“Redlands Coast is the place to visit if you are after an island escape,” Cr Williams said.

“Why not try a family beach holiday on Coochiemudlo Island or step out for some barefoot bowls on Macleay Island?

“We are lucky enough to have an amazing 335km of coastline and, with fast ferry services available to all our islands, it’s a definitely a destination worth exploring.”

Cr Williams said visitors could also indulge their culinary senses by checking out the thriving local food scene – from hidden bars and micro-breweries to gluten-free delights, breakfast hotspots and dinner options.

“From fish and chips on the waterfront to tasty curries, wood-fired pizzas, relaxed cellar door meals, Italian pasta and fine restaurant dining, Redlands Coast has something to satisfy your tastebuds,” she said.

“The Redlands Coast online food trail directory is a great place to begin your culinary journey.”
For art lovers, there are a number of galleries to explore along the Redlands Coast art trails.

“Redland Art Gallery holds multiple exhibitions at Cleveland and Capalaba, showcasing innovative and culturally diverse exhibitions,” Cr Williams said.

“At Cleveland you can visit The Old Schoolhouse Gallery, run by local artists and offering plenty of artwork to purchase, while the volunteer-run Redland Yurara Art Society holds monthly rotating exhibitions from its Thornlands studio and gallery.

“Minjerribah reveals its rich Quandamooka history and culture through art and place marking, and several galleries feature work by local artists, while the four Southern Moreton Bay Islands are a haven for artists and creatives.

“As well as being home to hundreds of talented resident artists, the islands of Macleay (Jencommercha), Karragarra, Lamb (Ngudooroo) and Russell (Canaipa) feature private art collections, galleries and public art installations.”

If you are after a chance to reconnect with nature, then there are plenty of options – from guided eco-education tours by Ranger Stacey at the IndigiScapes Centre, to a sunset picnic at Wellington Point or bushwalking through many of the nature reserves.

“For the more adventurous, check out the hinterland mountain bike, hiking and horse riding trails,” Cr Williams said.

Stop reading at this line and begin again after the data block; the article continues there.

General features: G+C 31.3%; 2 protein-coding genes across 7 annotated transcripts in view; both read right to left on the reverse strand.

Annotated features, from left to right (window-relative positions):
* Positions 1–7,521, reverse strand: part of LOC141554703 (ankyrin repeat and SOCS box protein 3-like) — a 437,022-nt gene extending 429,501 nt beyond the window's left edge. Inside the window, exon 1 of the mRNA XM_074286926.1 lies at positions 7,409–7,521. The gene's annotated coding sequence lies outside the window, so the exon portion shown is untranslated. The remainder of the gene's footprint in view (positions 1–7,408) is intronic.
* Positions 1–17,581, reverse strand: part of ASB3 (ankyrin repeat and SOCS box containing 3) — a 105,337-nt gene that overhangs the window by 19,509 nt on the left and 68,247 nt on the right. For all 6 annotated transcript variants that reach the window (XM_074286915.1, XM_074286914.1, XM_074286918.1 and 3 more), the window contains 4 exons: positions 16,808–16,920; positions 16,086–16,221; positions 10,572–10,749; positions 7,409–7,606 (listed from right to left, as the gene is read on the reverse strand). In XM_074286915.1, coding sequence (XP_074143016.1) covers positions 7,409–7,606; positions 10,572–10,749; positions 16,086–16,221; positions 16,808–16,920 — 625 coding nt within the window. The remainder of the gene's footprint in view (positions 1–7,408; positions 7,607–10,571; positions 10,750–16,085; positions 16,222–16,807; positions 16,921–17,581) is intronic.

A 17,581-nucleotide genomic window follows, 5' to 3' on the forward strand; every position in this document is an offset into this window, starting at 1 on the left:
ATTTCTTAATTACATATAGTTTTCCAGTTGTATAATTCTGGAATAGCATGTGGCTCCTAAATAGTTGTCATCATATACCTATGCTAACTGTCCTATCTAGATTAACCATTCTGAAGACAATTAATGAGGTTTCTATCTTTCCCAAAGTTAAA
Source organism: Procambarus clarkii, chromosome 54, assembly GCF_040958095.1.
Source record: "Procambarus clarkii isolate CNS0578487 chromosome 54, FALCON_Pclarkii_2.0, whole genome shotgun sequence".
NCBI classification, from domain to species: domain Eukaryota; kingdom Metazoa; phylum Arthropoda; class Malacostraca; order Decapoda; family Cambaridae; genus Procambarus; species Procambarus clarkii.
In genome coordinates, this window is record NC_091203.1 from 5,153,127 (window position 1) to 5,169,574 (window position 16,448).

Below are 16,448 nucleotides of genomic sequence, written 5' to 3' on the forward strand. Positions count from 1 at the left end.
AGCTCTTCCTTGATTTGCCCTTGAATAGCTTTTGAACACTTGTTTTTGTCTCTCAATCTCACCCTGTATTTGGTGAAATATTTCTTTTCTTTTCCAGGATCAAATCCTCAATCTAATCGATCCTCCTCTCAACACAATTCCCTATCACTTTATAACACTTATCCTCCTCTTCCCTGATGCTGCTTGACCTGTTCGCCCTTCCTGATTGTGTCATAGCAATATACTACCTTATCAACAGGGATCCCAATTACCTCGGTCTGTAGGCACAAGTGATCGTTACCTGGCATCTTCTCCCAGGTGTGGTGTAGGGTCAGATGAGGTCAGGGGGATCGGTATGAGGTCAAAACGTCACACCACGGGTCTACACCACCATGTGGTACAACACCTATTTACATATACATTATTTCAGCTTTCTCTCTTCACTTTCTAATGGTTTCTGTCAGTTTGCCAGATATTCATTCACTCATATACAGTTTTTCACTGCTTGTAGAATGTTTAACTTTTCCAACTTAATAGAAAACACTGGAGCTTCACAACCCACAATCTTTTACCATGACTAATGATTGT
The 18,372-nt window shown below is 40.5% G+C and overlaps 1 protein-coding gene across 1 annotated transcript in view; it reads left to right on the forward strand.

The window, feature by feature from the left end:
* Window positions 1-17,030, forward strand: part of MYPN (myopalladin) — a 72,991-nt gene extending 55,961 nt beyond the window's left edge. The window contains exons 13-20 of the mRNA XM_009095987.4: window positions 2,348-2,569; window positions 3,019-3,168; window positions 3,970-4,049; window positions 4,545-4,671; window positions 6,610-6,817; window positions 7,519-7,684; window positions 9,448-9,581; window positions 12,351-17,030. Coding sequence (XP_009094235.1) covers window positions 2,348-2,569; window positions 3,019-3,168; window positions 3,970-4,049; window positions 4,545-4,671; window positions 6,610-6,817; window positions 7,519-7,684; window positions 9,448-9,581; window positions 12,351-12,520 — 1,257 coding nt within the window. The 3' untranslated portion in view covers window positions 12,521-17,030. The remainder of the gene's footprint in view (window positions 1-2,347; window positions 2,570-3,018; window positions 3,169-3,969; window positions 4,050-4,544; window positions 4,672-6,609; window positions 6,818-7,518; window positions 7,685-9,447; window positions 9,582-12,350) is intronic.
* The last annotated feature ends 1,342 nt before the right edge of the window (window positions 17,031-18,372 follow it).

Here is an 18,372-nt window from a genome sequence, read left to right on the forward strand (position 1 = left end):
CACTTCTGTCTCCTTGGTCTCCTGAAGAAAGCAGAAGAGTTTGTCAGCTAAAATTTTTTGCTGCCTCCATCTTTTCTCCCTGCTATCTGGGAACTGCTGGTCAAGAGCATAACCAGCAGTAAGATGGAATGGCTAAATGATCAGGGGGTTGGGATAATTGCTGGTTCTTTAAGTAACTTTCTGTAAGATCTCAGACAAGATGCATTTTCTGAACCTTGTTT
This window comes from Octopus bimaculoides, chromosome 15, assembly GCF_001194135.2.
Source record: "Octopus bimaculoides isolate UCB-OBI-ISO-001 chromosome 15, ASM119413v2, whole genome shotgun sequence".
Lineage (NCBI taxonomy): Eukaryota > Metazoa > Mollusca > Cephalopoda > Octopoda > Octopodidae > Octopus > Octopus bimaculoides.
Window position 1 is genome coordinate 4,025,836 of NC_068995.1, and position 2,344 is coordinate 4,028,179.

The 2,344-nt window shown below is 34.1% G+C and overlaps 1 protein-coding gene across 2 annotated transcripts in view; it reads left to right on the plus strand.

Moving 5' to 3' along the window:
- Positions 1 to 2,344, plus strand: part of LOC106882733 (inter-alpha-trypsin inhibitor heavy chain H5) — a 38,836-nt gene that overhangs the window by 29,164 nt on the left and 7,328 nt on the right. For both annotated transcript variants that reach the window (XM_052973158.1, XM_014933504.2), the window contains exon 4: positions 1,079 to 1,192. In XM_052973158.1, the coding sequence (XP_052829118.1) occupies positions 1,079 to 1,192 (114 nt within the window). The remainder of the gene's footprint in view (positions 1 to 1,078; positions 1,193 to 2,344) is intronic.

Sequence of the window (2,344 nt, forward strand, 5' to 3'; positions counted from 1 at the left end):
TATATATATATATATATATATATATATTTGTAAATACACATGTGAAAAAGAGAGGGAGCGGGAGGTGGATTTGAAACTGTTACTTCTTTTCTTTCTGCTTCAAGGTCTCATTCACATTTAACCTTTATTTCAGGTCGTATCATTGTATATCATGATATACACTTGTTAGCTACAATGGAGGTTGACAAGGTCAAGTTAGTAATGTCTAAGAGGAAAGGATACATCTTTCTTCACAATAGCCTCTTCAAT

“There are more than 60km of tracks in the Bayview Conservation Area which is home to koalas, goannas, glossy black cockatoos, wallabies and powerful owls.

“Other options include the 239ha of natural conservation bushland at Redlands Track Park, along with the many kilometres of off-road cycling routes across the Redlands Coast.

“For coastal adventures on the water, there are a number of canoe and kayak launching pontoons if you have your own water craft. Or check out the waters of Moreton Bay by hiring a standup paddleboard, canoe or kayak from one of the local waterfront businesses.”

Cr Williams said that for visitors wishing to stay a little longer than a day trip, Redlands Coast offered a multitude of accommodation options.

“From coastal cottages on the waterfront on Macleay Island, to glamping at Sirromet winery and beachfront resorts on Minjerribah there is something to suit everyone,” she said.

For more ideas on naturally wonderful places to visit on Redlands Coast, go to https://www.redlandscoast.com.au/

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Redlands Coast closer to hosting Olympics events as Brisbane 2032 proposal firms


Redland City Mayor Karen Williams is pleased the International Olympic Committee (IOC) Executive has recommended Brisbane’s proposal be advanced to a full committee session vote expected ahead of the opening of the Games of the XXXII Olympiad in Tokyo on July 23.

The International Olympic Committee (IOC) announced early this morning that it would progress Brisbane’s proposal to host the 2032 Olympic and Paralympic Games to a full vote and that Redlands Coast was set to be the location for the canoe (slalom) events if it was endorsed.